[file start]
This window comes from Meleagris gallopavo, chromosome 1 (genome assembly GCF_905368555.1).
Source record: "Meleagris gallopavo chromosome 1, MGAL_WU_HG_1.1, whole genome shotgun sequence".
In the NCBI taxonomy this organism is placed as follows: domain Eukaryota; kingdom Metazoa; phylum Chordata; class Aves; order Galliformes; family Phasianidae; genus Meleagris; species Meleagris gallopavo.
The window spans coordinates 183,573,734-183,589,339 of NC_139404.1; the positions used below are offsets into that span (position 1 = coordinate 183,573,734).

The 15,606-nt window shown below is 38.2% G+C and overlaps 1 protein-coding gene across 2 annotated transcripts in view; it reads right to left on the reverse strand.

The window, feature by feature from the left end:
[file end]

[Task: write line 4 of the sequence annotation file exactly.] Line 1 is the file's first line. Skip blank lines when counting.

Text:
The window spans coordinates 183,573,734-183,589,339 of NC_139404.1; the positions used below are offsets into that span (position 1 = coordinate 183,573,734).